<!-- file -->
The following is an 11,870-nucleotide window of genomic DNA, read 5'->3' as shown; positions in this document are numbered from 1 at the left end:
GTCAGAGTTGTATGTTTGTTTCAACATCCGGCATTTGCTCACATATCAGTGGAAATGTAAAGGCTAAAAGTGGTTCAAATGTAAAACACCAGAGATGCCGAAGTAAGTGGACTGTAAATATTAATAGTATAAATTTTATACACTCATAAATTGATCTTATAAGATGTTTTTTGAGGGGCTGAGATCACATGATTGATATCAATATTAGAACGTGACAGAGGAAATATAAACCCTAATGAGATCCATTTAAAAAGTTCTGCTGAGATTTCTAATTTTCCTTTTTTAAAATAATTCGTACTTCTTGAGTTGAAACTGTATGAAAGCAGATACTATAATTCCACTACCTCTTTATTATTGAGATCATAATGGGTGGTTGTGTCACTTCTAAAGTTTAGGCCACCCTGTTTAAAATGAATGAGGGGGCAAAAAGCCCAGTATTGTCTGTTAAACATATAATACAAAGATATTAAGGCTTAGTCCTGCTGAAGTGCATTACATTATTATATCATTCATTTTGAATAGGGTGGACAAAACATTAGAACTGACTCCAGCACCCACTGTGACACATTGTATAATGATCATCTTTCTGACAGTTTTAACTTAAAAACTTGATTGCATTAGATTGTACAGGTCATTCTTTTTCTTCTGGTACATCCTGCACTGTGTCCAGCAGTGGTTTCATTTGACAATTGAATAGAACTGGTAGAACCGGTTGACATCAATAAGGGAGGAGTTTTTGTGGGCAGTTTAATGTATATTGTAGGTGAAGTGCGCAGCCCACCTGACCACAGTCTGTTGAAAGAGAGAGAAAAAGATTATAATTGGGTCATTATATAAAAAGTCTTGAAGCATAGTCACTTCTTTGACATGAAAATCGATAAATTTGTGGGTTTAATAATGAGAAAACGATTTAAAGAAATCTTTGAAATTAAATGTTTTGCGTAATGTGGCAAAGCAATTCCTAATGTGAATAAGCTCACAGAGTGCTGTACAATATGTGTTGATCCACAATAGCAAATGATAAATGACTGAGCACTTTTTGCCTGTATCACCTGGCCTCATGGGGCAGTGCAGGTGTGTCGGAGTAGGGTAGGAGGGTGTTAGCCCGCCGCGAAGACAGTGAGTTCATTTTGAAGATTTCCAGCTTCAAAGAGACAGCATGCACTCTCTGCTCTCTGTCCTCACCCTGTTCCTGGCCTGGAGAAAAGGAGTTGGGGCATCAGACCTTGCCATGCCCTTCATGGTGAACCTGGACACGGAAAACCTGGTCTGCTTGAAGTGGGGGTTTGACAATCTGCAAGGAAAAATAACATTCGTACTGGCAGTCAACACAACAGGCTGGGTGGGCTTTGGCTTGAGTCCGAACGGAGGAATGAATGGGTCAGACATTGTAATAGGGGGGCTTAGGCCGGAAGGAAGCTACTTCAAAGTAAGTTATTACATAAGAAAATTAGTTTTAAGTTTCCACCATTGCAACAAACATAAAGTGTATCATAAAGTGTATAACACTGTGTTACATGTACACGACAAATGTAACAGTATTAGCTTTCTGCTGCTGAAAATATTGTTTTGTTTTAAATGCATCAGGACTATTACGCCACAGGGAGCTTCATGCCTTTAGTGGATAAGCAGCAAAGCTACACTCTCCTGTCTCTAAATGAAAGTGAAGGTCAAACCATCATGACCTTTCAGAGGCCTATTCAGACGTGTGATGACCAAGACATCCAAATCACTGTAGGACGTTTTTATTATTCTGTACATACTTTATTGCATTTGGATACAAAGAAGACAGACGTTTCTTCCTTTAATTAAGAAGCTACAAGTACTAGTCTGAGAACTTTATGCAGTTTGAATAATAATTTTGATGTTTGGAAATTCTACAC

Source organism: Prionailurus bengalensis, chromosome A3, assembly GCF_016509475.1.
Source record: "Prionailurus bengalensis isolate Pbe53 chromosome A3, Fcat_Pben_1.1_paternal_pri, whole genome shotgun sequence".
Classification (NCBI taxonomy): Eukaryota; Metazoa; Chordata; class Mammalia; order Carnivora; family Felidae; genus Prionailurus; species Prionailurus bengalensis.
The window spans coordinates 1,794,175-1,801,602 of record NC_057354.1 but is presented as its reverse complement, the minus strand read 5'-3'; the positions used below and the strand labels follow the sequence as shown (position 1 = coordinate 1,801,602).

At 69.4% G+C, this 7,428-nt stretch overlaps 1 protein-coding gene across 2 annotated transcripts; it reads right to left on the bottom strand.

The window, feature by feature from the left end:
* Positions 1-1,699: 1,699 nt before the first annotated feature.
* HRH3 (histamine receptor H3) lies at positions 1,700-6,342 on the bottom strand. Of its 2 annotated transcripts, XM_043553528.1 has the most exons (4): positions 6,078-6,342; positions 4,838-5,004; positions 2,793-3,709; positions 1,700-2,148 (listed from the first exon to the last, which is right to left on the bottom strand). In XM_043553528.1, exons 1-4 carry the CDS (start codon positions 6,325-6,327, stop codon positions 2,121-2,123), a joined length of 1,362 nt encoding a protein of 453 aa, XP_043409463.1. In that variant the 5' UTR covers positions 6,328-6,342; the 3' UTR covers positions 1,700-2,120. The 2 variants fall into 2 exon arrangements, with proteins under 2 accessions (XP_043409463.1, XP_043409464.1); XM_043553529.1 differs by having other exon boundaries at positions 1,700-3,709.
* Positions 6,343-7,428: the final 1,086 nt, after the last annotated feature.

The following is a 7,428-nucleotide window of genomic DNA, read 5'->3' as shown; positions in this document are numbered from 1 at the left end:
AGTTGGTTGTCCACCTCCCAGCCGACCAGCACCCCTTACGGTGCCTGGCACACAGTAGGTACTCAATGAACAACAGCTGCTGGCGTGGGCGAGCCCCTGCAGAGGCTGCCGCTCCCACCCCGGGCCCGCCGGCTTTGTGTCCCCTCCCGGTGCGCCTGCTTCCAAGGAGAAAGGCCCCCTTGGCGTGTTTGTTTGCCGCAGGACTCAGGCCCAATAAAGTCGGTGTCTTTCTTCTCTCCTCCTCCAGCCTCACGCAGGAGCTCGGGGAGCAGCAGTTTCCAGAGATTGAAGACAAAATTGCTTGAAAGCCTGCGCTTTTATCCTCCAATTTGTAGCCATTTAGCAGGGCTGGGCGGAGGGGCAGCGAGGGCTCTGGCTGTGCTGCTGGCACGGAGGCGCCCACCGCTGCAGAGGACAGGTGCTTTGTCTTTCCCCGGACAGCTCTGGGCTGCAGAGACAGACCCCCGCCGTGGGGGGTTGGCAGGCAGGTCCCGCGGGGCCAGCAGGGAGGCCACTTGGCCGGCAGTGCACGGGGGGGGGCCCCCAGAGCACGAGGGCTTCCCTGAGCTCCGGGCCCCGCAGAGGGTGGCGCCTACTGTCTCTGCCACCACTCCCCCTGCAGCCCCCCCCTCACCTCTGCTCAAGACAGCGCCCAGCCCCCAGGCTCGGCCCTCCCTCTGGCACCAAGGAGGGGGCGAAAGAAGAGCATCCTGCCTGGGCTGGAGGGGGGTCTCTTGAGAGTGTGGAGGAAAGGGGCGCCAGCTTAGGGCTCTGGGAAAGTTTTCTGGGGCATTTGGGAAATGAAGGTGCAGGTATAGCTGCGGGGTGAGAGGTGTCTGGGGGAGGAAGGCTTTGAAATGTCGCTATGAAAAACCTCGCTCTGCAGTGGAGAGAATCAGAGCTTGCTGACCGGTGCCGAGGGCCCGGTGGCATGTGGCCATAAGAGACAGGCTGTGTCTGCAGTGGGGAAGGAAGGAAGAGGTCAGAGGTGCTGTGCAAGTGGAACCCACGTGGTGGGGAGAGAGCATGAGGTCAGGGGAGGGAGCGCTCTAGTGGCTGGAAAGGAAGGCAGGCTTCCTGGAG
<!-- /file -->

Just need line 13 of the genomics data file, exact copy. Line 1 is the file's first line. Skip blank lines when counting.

AGTTGGTTGTCCACCTCCCAGCCGACCAGCACCCCTTACGGTGCCTGGCACACAGTAGGTACTCAATGAACAACAGCTGCTGGCGTGGGCGAGCCCCTGCAGAGGCTGCCGCTCCCACCCCGGGCCCGCCGGCTTTGTGTCCCCTCCCGGTGCGCCTGCTTCCAAGGAGAAAGGCCCCCTTGGCGTGTTTGTTTGCCGCAGGACTCAGGCCCAATAAAGTCGGTGTCTTTCTTCTCTCCTCCTCCAGCCTCACGCAGGAGCTCGGGGAGCAGCAGTTTCCAGAGATTGAAGACAAAATTGCTTGAAAGCCTGCGCTTTTATCCTCCAATTTGTAGCCATTTAGCAGGGCTGGGCGGAGGGGCAGCGAGGGCTCTGGCTGTGCTGCTGGCACGGAGGCGCCCACCGCTGCAGAGGACAGGTGCTTTGTCTTTCCCCGGACAGCTCTGGGCTGCAGAGACAGACCCCCGCCGTGGGGGGTTGGCAGGCAGGTCCCGCGGGGCCAGCAGGGAGGCCACTTGGCCGGCAGTGCACGGGGGGGGGCCCCCAGAGCACGAGGGCTTCCCTGAGCTCCGGGCCCCGCAGAGGGTGGCGCCTACTGTCTCTGCCACCACTCCCCCTGCAGCCCCCCCCTCACCTCTGCTCAAGACAGCGCCCAGCCCCCAGGCTCGGCCCTCCCTCTGGCACCAAGGAGGGGGCGAAAGAAGAGCATCCTGCCTGGGCTGGAGGGGGGTCTCTTGAGAGTGTGGAGGAAAGGGGCGCCAGCTTAGGGCTCTGGGAAAGTTTTCTGGGGCATTTGGGAAATGAAGGTGCAGGTATAGCTGCGGGGTGAGAGGTGTCTGGGGGAGGAAGGCTTTGAAATGTCGCTATGAAAAACCTCGCTCTGCAGTGGAGAGAATCAGAGCTTGCTGACCGGTGCCGAGGGCCCGGTGGCATGTGGCCATAAGAGACAGGCTGTGTCTGCAGTGGGGAAGGAAGGAAGAGGTCAGAGGTGCTGTGCAAGTGGAACCCACGTGGTGGGGAGAGAGCATGAGGTCAGGGGAGGGAGCGCTCTAGTGGCTGGAAAGGAAGGCAGGCTTCCTGGAG